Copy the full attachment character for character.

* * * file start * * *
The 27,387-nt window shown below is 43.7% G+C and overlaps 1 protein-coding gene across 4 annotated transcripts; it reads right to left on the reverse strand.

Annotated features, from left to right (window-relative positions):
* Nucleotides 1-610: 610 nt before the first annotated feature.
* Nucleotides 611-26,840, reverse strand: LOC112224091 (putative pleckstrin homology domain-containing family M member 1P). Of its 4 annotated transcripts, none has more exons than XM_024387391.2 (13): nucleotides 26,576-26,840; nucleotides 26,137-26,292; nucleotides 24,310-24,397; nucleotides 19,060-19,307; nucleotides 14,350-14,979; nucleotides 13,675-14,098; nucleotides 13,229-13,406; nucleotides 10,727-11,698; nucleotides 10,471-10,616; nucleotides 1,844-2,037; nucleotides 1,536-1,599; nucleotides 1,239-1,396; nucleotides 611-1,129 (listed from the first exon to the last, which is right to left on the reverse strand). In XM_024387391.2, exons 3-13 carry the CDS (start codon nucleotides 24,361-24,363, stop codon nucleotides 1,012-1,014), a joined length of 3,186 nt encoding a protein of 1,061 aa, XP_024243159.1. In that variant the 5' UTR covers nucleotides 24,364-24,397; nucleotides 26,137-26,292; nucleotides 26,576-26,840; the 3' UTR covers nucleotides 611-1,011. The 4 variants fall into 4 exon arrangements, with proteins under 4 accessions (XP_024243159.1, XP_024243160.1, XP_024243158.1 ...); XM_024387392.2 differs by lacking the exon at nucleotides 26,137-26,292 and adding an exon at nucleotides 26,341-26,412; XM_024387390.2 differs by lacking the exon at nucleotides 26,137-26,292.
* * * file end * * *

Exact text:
The 27,387-nt window shown below is 43.7% G+C and overlaps 1 protein-coding gene across 4 annotated transcripts; it reads right to left on the reverse strand.

Annotated features, from left to right (window-relative positions):
* Nucleotides 1-610: 610 nt before the first annotated feature.
* Nucleotides 611-26,840, reverse strand: LOC112224091 (putative pleckstrin homology domain-containing family M member 1P). Of its 4 annotated transcripts, none has more exons than XM_024387391.2 (13): nucleotides 26,576-26,840; nucleotides 26,137-26,292; nucleotides 24,310-24,397; nucleotides 19,060-19,307; nucleotides 14,350-14,979; nucleotides 13,675-14,098; nucleotides 13,229-13,406; nucleotides 10,727-11,698; nucleotides 10,471-10,616; nucleotides 1,844-2,037; nucleotides 1,536-1,599; nucleotides 1,239-1,396; nucleotides 611-1,129 (listed from the first exon to the last, which is right to left on the reverse strand). In XM_024387391.2, exons 3-13 carry the CDS (start codon nucleotides 24,361-24,363, stop codon nucleotides 1,012-1,014), a joined length of 3,186 nt encoding a protein of 1,061 aa, XP_024243159.1. In that variant the 5' UTR covers nucleotides 24,364-24,397; nucleotides 26,137-26,292; nucleotides 26,576-26,840; the 3' UTR covers nucleotides 611-1,011. The 4 variants fall into 4 exon arrangements, with proteins under 4 accessions (XP_024243159.1, XP_024243160.1, XP_024243158.1 ...); XM_024387392.2 differs by lacking the exon at nucleotides 26,137-26,292 and adding an exon at nucleotides 26,341-26,412; XM_024387390.2 differs by lacking the exon at nucleotides 26,137-26,292.